It sounds counter-intuitive, but a new study indicates that when obese children and teens lose weight, they increase their risk of eating disorders, reported Philly News on September 9. What makes this particularly dangerous: Parents and doctors often do not recognize the symptoms of eating disorders until too late.
Because 80 percent of teens in this country are overweight, parents and health providers encourage their weight loss. But the Mayo Clinic researchers who conducted the study said that when the kids and teens develop eating disorders, no one notices because they're so focused on encouraging them to lose weight. In fact, obesity among children has become so problematic that five percent of the nation's children now fall into a new category: Severe obesity (learn more by clicking here).
Initially, parents, friends and even doctors "think it's a good thing that these teens have lost so much weight," said lead researcher Leslie Sim, an assistant professor of psychology and an eating disorders expert at the Mayo Clinic Children's Center in Rochester, Minn. "We started to see kids coming into our clinic with severe eating disorders such as anorexia nervosa, where you lose a lot of weight and restrict your eating, and these kids actually started out as obese," she said.
However, as the children and teens lost the weight, they continued past their goal. "They lost way too much weight and became preoccupied with their eating," Sim said. "Every thought and behavior really surrounded eating." One possible reason for the preoccupation: Feedback from adults that they respect, such as educators and parents. Some schools, for example, are now sending out "fat letters" to notify parents that their children are overweight (learn more by clicking here).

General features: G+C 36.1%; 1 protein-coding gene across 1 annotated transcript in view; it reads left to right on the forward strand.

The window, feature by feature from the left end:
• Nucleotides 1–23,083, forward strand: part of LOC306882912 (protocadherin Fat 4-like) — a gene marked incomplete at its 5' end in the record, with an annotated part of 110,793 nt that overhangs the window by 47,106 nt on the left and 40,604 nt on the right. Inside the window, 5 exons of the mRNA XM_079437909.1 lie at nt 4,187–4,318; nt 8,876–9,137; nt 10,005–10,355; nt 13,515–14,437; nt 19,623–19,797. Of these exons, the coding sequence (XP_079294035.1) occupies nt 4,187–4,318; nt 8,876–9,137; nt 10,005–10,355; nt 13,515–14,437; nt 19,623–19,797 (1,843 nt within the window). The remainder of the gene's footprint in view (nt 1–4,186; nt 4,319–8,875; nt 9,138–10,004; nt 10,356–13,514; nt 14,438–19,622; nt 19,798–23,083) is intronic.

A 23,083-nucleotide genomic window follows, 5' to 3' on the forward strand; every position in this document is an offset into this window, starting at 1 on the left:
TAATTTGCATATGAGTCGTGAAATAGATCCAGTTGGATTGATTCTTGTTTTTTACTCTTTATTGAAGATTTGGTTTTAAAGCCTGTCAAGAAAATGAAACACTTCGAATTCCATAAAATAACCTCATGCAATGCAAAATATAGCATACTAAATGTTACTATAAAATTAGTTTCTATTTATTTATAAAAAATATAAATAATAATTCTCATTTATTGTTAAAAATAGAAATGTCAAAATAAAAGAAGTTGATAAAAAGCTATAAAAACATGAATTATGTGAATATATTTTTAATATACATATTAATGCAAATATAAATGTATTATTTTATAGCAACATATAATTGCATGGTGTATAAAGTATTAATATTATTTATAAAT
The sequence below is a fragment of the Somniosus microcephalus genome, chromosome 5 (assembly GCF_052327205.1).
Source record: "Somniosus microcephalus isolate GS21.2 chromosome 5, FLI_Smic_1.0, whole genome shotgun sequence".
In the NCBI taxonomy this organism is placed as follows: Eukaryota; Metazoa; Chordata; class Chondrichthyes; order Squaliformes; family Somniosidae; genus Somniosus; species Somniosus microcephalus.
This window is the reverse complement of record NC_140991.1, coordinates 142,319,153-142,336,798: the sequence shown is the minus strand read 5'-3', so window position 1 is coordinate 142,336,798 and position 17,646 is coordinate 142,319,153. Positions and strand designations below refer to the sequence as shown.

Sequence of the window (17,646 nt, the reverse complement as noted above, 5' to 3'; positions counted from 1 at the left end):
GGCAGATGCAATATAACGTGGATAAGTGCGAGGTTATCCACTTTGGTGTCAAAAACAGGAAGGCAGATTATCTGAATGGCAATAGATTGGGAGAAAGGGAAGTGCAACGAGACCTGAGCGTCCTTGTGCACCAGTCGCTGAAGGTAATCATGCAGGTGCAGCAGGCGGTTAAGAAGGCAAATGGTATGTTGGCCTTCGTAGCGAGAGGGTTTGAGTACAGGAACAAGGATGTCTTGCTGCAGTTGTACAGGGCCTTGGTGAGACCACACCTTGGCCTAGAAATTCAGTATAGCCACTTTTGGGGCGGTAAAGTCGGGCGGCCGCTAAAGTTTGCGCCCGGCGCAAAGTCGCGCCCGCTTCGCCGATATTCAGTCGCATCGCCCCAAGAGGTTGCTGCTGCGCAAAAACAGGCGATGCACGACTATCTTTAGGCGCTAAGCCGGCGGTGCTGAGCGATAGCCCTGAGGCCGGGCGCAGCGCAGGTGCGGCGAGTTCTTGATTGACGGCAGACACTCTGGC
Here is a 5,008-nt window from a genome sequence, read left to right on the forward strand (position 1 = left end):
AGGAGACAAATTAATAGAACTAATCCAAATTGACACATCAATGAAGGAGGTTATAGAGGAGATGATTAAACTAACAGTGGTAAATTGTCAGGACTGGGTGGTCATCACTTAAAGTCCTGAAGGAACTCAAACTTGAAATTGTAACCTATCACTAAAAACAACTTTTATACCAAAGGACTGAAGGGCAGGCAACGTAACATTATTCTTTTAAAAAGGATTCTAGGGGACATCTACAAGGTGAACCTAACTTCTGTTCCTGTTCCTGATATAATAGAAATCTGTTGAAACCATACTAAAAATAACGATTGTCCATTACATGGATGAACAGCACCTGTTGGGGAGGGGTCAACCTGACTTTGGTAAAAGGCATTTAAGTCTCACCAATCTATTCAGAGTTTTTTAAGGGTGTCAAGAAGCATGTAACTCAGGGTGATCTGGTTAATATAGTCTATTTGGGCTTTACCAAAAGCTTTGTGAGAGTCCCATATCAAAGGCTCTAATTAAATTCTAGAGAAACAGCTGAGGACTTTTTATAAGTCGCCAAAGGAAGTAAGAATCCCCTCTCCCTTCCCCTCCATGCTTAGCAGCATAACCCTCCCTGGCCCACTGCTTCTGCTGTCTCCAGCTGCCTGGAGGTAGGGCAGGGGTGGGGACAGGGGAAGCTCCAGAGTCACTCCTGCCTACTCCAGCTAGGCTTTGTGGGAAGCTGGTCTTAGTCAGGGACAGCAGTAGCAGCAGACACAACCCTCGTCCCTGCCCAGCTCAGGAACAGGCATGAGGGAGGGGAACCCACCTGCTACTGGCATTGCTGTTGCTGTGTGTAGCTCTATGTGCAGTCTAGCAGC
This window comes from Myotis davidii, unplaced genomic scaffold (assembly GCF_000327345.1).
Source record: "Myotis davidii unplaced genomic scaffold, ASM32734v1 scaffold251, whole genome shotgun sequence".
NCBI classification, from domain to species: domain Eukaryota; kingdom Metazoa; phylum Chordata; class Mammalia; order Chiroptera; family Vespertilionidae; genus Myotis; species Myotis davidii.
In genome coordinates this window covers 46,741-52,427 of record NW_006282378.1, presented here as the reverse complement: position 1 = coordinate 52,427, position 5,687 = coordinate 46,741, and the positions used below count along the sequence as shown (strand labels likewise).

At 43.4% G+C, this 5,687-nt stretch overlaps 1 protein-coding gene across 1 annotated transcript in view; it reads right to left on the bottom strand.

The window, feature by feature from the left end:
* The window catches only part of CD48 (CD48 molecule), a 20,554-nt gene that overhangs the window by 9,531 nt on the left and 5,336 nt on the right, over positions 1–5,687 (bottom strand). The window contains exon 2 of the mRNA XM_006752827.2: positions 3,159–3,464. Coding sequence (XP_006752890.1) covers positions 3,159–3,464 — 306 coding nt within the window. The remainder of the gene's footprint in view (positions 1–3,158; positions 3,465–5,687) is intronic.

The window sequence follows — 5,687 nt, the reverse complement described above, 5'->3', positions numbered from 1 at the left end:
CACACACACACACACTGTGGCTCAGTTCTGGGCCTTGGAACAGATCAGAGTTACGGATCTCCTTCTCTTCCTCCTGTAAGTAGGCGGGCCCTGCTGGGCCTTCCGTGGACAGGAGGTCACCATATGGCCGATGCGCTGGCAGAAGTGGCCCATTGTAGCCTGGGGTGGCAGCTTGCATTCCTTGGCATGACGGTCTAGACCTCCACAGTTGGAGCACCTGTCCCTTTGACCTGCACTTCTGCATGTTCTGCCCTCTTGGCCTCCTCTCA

Dr. Mehmet Oz of "The Dr. Oz Show" offered his thoughts on the study in an interview with Fox News on September 10. He emphasizes that achieving a balance is critical to prevent healthy diets from shifting to unhealthy obsessions. And he also discussed the fact that a healthy lifestyle involves both the mind and body: By encouraging children to feel good about themselves, parents can minimize the risk of eating disorders.
Although looking good is great, the focus for parents and health care providers when it comes to kids needs to be on helping them eat right and exercise. Consequently, recognizing signs of eating disorders is essential. Symptoms include binge eating followed by heading to the bathroom (a sign of bulimia) or restricted food intake (a sign of anorexia).
And above all, says Dr. Oz, provide your children and teens with ways to acquire self-esteem through the development of skills and talents rather than appearance. Bottom line: Show that you care and love them.